By: Leanne Ely
If you’re traveling or vacationing, as many people are this time of year, there are easy ways to “stay on plan” without feeling deprived.
Nature has provided us with plenty of healthy grab-and-go options, though we seem programmed to think that suitable food for traveling involves a plastic wrapper!
Here are 11 of my favorite snacks for traveling:
1. Boiled eggs
2. Beef jerky
5. Oranges (don’t forget to bring some wet wipes)
9. Carrot sticks
Any of these items can be easily toted along for car rides, and most of them are readily available at gas stations, convenience stores and airport shops.
And, yes, I also travel with my little portable blender so that I can make my smoothies anywhere, even in the airport! Where there’s a will, there’s a way!
If you’re vacationing at a place where you can’t bring your own food with you and you must eat at restaurants, you’ll find that most chefs are quite accommodating, if you are able to speak the language! The following menu items are generally safe bets as far as nutrition goes:
• Salad (order with the dressing on the side)
• White fish (grilled)
• Grilled chicken or steak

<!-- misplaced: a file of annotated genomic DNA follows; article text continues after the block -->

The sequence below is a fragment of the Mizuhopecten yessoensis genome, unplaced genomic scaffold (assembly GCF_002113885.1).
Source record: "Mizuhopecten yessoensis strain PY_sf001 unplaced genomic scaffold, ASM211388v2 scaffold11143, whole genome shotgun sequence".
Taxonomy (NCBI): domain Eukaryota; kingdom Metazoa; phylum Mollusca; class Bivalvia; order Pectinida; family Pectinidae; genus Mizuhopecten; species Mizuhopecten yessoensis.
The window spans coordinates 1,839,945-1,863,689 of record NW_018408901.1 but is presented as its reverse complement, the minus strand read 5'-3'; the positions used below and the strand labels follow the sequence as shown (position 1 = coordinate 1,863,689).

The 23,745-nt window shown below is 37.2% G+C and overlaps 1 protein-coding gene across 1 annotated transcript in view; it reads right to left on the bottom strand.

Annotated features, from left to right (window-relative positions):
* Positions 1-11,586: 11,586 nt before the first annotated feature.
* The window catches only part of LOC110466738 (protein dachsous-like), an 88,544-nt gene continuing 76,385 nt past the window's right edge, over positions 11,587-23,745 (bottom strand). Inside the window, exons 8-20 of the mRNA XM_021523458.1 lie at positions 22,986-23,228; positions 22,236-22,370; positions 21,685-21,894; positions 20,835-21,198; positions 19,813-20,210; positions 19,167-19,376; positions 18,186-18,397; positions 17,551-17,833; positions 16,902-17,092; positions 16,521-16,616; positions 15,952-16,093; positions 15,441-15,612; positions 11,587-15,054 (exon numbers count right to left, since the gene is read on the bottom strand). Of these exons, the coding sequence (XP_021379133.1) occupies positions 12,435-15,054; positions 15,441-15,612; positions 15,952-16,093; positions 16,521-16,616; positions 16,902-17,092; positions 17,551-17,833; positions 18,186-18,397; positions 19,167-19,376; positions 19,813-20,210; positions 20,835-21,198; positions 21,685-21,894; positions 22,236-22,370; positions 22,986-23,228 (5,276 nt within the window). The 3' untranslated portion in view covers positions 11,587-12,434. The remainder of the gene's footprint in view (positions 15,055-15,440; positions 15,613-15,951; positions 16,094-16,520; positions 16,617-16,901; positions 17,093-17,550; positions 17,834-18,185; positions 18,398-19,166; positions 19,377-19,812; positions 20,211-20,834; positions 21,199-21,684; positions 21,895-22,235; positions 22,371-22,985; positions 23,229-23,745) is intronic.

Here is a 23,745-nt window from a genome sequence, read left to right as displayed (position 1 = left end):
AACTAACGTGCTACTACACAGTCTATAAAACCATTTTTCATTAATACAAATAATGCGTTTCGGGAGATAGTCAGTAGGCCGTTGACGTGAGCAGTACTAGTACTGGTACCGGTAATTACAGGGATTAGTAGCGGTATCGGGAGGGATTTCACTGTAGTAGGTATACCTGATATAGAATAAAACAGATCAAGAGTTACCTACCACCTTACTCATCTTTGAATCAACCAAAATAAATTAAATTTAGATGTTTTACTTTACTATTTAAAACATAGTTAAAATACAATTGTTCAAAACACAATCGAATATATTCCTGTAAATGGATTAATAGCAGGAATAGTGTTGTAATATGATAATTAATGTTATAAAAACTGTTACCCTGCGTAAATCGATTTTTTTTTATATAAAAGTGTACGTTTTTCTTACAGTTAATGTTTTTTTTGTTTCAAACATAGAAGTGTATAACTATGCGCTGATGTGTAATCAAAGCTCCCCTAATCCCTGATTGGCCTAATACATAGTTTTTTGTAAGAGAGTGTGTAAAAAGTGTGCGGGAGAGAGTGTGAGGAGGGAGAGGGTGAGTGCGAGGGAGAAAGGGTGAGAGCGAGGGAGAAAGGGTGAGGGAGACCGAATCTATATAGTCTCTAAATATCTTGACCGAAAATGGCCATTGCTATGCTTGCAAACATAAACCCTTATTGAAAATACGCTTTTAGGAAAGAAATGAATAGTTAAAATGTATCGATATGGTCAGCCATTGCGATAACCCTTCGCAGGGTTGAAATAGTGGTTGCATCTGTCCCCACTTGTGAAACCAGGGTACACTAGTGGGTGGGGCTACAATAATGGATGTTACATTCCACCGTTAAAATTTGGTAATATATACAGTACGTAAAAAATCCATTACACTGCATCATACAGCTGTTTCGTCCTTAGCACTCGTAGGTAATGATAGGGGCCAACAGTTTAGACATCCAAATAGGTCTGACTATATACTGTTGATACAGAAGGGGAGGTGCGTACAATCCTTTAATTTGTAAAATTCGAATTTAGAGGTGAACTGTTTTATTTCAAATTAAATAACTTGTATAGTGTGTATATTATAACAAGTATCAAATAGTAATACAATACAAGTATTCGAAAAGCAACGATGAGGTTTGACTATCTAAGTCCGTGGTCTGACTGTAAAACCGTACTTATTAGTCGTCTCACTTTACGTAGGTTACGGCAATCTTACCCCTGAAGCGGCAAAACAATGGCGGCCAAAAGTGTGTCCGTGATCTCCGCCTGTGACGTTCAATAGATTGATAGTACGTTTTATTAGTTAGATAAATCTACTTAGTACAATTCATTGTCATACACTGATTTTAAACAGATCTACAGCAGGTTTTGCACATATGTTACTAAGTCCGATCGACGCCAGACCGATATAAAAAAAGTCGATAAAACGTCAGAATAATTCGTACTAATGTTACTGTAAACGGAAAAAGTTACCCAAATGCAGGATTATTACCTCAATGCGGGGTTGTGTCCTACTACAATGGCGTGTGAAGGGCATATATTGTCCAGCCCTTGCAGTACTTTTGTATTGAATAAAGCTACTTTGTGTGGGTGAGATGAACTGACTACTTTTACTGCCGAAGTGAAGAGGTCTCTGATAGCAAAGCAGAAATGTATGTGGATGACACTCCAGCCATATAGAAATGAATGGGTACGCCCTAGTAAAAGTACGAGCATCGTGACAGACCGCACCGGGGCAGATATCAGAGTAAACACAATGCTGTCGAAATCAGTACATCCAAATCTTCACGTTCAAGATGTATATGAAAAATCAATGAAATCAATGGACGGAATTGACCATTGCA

• Antipasto platter
• Charcuterie platter (just go easy on the bread and cheese)
• Steamed mussels
• Grilled shrimp
Swap the starch for extra veggies. When they bring the bread basket, ask them to remove it (easier to avoid if it’s not looking at you!)
If gluten is an issue, it’s okay to tell the server that you have a reaction to gluten so the server will be extra careful about making sure the foods you choose don’t contain any.
Remember, these are tips about how you can stay on track when traveling, but the truth is, you can allow yourself to just loosen up and enjoy while you’re on holiday.
Make sure the foods you choose to indulge in are worth the splurge. Enjoy and move on. So if you’re in Italy, have the pizza and the gelato, but balance it out with a salad and drinking lots of water!
A note for international travel: Food prep is very different in other countries. You might find that North American chefs are more accommodating than in other places. Before you book your tickets, look into their food culture.